Richard Bishop was born in Saginaw, Michigan in 1960. He is best known for his 26 year involvement with the band Sun City Girls (1981-2007) and as an experimental solo guitarist whose work often reflects the shadow worlds of India, the Middle East, North Africa, and other points along the Gypsy trail.
Bishop technically began playing the guitar when he was 11, after his parents bought him a cheap Buck Owens styled red, white and blue guitar. He took guitar lessons for about three weeks but it didn’t ‘take’. When he was 15 he began again and proceeded to teach himself how to play the instrument. By age 18 he and his brother Alan were performing together while in college, mainly in coffee houses, seedy bars and at parties.
Both Bishops left Michigan in 1979 and settled in Phoenix, AZ, continuing to perform together, mainly among the city’s open mic circuit. In 1981 the brothers joined up with drummer Charles Gocher and formed the long-running underground group Sun City Girls, who during their 26 years produced an extensive discography of over 50 full length albums, 20 one-hour cassettes and a dozen 7” records. Also in the early 1980s Richard was a member of the group Paris 1942 which included Alan Bishop, J. Akkari (Jesse Srogoncik) and former Velvet Underground drummer Moe Tucker.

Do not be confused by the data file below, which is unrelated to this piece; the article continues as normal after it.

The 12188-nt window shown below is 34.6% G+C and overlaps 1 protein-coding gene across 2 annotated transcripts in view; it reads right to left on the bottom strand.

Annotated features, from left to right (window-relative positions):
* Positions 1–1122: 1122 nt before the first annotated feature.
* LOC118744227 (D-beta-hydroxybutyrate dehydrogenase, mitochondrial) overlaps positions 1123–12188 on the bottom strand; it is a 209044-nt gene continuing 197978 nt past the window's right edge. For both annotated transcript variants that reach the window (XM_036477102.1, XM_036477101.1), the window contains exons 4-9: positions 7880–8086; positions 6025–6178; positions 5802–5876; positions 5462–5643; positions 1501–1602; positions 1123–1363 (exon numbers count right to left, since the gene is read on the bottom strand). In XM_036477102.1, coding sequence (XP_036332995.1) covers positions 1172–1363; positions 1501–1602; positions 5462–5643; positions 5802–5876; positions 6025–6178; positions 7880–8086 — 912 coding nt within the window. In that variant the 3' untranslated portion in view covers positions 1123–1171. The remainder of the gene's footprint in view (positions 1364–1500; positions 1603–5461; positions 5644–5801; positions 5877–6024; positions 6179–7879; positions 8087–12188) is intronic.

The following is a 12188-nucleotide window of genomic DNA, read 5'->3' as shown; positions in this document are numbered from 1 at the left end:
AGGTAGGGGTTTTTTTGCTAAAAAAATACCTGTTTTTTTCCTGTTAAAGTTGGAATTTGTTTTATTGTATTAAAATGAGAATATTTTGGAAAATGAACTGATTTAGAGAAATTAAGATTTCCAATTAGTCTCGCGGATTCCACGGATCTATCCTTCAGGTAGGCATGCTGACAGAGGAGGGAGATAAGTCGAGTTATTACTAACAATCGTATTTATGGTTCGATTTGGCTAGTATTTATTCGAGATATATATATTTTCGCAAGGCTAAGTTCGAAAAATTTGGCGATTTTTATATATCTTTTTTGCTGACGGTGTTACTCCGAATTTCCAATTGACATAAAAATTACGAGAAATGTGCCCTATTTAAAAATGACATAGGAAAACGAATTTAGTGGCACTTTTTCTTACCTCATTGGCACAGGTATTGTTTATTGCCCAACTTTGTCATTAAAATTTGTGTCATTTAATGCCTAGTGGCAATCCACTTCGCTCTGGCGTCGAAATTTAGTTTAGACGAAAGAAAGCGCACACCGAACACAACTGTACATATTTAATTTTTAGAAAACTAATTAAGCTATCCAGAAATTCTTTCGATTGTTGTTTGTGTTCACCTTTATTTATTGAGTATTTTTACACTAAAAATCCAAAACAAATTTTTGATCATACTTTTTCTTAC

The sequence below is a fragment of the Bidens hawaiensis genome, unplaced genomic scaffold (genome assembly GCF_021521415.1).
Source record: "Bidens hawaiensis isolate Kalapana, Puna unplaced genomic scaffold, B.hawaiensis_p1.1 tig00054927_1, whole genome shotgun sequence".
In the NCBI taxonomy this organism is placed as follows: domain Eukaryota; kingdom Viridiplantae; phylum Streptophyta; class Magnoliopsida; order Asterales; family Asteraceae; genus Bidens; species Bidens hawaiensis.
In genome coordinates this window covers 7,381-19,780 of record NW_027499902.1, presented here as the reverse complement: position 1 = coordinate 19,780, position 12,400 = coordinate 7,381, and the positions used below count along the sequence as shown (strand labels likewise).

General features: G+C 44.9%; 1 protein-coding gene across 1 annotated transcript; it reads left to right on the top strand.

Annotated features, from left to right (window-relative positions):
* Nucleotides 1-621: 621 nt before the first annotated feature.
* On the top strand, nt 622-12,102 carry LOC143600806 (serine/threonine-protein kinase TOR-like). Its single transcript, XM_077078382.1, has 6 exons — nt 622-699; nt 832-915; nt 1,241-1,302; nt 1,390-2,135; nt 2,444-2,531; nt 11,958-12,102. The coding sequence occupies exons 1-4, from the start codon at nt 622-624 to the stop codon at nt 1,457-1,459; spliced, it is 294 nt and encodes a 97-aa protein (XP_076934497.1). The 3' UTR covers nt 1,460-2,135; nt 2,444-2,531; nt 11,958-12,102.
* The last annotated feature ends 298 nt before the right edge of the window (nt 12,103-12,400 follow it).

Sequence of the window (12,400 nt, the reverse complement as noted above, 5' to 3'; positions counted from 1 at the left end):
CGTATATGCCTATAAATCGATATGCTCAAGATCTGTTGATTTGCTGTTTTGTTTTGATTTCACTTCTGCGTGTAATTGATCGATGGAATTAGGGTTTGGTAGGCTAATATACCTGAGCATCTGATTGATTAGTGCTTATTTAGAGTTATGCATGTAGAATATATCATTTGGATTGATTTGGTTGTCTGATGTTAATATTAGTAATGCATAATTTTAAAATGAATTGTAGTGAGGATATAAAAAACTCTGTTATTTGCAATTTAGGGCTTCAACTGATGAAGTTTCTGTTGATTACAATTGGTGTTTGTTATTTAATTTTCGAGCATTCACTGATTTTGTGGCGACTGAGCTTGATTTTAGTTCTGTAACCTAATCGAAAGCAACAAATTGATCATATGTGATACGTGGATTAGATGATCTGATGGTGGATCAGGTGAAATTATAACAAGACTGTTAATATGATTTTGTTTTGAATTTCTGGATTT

Bishop’s first solo record, Salvador Kali, was released by John Fahey’s esteemed Revenant Records label in 1998. It was issued under the name of Sir Richard Bishop (the name stuck). The album showcases Bishop's own particular obsessions and roots, drawing from a variety of worldwide sources. Locust Music issued his second record, Improvika (2004), which consisted of nine extemporaneous pieces for solo acoustic guitar. Up next was Fingering the Devil (2006), which was recorded at an impromptu session at London’s Southern Studios on a day off during Bishop's 2005 European tour. This was followed by two more releases from Locust: Elektronika Demonika (2006), a recording of electron